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Wednesday, 16 November 2016

Reflections on COP 22

COP 22 in Marrakech convened on 7 November; with a two week window in which to commence the implementation of the Paris Agreement (adopted at COP 21 in Paris) and to resume the discussion on issues that were essentially suspended while the Paris climate conference dedicated most of its political capital on stewarding in the new climate treaty.

This is an unusual COP in many regards.

Firstly, it took just 10 months for the Paris Agreement to legally commence (or as the negotiators say, “enter into force”). This is a major milestone in the history of climate negotiations, and one which eluded the Kyoto Protocol for eight years. And so the focus of the Marrakech conference is to signal to the world that continued momentum is being maintained for the multilateral processes that underpin the UNFCCC, and the climate actions that populate the Nationally Determined Contribution Process. Indeed, countries like Australia and Japan announced their ratification of the Paris Agreement here in Marrakech, with Australia also ratifying the Kyoto Protocol’s second commitment period.

Secondly, there are essentially three things that the COP set out to deliver, and it has. These are:

  • A US$100B finance roadmap indicating developed country pledges to assist developing countries in their climate actions – both mitigation and separation
  • Capacity Building Mechanism and it's executive oversight – which will see its Board come together in April next year
  • Warsaw International Mechanism (WIM) – or the ‘loss and damage’ mechanism to make more climate resilient those countries vulnerable to climate impact's from actions past

So from these perspectives, Marrakech – which also hails bragging rights for the Marrakech Accord at COP 7 in 2001 – will be hailed a success. However, on Day 9 (Tuesday, 15 November) there seems little urgency to go much beyond these three outcomes. This was perhaps indicated on day 1 (Monday, 7 November) when the chairs of the Ad-hoc Working Group on The Paris Agreement (APA), and the Subsidiary Bodies for Implementation (SBI) and Science and Technological Advice (SBSTA) ushered all agenda items to be discussed in what’s called informal consultations. These ‘discussion spaces’ are essentially idea generating discussions.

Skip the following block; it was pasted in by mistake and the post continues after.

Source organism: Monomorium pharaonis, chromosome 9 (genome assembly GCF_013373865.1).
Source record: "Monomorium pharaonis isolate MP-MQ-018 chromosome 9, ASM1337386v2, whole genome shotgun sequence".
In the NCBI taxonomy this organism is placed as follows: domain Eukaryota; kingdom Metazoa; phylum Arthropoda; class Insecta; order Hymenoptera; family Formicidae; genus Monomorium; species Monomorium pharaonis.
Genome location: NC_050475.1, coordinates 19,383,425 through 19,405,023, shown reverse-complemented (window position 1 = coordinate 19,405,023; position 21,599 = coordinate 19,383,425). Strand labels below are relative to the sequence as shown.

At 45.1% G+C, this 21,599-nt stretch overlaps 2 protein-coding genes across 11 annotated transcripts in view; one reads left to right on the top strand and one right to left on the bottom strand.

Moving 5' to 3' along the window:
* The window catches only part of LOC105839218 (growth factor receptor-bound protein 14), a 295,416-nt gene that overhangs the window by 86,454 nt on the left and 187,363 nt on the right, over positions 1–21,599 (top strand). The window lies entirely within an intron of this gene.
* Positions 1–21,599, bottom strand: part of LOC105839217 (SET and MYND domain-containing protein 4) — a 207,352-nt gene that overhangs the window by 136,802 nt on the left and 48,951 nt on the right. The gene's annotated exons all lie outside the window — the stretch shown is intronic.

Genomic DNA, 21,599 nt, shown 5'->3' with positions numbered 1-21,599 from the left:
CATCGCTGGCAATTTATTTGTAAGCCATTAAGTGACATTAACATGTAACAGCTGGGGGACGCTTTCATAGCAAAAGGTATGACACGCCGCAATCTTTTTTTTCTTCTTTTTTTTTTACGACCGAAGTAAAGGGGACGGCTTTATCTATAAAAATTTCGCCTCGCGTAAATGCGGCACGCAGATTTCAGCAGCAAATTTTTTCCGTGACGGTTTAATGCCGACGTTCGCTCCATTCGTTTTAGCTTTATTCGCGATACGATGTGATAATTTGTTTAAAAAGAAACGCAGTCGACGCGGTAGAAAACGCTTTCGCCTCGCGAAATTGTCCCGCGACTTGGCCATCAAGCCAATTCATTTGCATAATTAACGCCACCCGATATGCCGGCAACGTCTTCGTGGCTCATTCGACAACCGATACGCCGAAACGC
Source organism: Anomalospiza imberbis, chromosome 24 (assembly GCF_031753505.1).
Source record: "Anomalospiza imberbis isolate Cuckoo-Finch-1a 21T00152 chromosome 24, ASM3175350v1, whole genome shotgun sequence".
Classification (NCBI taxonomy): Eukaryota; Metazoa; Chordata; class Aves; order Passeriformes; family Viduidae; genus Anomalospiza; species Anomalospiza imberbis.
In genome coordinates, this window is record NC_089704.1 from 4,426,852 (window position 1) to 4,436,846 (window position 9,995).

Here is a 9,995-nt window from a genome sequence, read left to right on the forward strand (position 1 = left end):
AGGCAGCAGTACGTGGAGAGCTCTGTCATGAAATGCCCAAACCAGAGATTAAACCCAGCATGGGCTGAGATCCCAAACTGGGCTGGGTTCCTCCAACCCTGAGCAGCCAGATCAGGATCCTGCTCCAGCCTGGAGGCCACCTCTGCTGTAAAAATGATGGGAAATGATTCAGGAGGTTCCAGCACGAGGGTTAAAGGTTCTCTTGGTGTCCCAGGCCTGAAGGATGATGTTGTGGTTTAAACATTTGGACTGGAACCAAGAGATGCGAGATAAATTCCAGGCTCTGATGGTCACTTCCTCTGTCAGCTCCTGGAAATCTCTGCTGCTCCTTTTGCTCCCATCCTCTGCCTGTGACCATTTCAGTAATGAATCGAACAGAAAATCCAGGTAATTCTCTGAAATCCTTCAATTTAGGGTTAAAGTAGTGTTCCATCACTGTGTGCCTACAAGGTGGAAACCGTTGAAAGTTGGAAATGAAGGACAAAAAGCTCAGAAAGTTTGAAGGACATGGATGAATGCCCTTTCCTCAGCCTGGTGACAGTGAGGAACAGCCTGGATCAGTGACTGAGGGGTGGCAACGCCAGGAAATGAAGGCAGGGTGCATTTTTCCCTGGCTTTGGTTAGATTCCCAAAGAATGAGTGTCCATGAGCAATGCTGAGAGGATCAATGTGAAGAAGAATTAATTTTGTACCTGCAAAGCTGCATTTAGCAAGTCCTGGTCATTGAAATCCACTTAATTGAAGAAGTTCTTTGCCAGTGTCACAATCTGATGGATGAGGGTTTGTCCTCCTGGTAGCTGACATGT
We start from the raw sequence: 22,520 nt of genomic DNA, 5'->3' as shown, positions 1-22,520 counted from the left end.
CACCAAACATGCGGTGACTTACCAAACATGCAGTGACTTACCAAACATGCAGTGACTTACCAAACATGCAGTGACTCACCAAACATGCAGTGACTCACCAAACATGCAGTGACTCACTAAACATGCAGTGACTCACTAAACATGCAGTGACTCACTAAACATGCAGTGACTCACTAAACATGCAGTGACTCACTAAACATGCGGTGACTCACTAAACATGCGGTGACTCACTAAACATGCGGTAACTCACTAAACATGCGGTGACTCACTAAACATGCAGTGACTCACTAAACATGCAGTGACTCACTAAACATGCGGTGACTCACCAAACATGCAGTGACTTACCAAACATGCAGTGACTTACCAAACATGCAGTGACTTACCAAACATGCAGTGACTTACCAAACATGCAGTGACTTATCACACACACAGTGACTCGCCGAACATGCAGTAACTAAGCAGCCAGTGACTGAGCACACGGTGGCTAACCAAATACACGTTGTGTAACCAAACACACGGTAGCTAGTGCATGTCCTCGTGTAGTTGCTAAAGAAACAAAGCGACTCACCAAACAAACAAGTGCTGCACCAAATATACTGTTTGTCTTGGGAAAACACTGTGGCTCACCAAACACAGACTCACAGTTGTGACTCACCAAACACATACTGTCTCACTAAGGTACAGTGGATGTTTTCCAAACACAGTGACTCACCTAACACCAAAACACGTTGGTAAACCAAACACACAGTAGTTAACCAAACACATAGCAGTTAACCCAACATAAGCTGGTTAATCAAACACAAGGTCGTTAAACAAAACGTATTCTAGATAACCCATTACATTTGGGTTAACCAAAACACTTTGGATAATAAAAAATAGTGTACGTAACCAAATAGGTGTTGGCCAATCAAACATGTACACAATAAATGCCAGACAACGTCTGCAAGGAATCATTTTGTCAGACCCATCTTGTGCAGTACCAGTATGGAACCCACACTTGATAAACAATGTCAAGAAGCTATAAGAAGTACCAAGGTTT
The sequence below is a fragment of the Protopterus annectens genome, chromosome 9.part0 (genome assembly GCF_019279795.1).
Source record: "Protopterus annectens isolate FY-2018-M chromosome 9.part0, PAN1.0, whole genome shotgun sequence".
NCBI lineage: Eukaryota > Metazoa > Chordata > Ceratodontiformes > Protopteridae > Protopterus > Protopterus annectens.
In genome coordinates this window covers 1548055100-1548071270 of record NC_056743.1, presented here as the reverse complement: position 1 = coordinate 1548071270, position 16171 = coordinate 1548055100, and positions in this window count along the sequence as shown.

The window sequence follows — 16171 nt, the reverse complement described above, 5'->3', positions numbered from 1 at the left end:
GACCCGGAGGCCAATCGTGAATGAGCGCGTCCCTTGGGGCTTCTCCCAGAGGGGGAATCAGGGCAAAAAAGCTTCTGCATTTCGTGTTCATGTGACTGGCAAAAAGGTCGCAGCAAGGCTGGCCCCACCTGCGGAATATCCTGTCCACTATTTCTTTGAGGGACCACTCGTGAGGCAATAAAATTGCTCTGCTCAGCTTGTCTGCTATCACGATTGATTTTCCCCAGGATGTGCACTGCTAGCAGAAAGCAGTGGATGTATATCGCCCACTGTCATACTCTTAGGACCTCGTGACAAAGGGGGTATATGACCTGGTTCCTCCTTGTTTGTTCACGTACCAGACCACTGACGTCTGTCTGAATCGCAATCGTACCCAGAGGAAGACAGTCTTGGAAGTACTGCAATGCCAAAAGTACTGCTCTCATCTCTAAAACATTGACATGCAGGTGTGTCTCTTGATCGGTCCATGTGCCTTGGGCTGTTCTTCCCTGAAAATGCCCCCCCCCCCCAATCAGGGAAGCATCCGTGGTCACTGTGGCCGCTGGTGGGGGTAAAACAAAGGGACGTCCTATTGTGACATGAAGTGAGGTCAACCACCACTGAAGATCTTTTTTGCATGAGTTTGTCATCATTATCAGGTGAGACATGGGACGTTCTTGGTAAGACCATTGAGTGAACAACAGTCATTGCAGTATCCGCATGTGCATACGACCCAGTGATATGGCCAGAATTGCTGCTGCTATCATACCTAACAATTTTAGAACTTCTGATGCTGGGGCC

And even when these informal discussions were called to a conclusion on Friday, 11 November with some to open consultations and contact groups, many of the issues will be deferred to COP 23, with negotiations restarting in the mid-year conference in Bonn.

Of interest to CCS is 2 outstanding issues in the CDM: (i) the establishment of a general reserve of Certified Emissions Reduction (CER) units; and (ii) agreement on the eligibility of CCS projects that involve the transboundary movement of CO2 (is. across national boundaries). The SBSTA Chair decided on the opening day to draft the CMP (ultimate decision making body of the Kyoto Protocol) recommendations himself in consultation with “interested parties”. This is known colloquially as “kicking the issue down the road for another time”. However, the recommendations seem a little more defined than that with SBSTA recommending that they have ‘concluded their considerations’.

This suggests that CCS will not be burdened by a compulsory and additional fund to underwrite any unforseen events that may happen (which are highly unlikely). Also, there is nothing stopping proponents who are undertaking CCS projects involving transboundary movement of CO2, and who have the approvals of all governments involved, to register those projects with the CDM. It is worth noting, however, that there have been no CCS projects applying to the CDM – and this is noted ion the recommendations as well.

As far as the Institute’s engagement in the COP are concerned, outside of tracking the negotiations, it has been another intense advocacy effort.  So far it has:

  • Hosted four major side-events: (industrial CCS, CCS and the IPCC, why CCS is so important to the climate goals, and taking NDCs to climate action)
  • Participated in two major external events (EBRD, CP4)
  • Hosted a high level dinner-dialogue on CCS
  • Launched the 2016 Status Report at a UNFCCC endorsed side-event
  • Hosted a joint press conference on the Status Report in the UNFCCC Press Room with the IEA Head of Energy Technology Policy Division and Lord Stern
  • Conducted several media interviews including the UNFCCC’s Climate Studio
  • Collaborated with IETA and the Nordic Pavillion in the Blue Zone of COP 22
  • Reporting on the negotiations through a dedicated COP 22 webpage hosted on the Institute’s server
  • A UNFCCC endorsed exhibit

With three days to go, it seems that discussions have all but dried up on key issues; which will be picked up again in the mid-year intersessional meetings, with recommendations on many of the issues to be presented to the respective decision making bodies at COP 23 (rumoured to be located in Bonn next year and hosted by Fiji).